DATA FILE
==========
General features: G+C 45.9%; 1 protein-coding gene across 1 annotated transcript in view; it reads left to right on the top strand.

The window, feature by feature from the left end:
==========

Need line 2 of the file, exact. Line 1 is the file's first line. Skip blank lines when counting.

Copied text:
The window, feature by feature from the left end: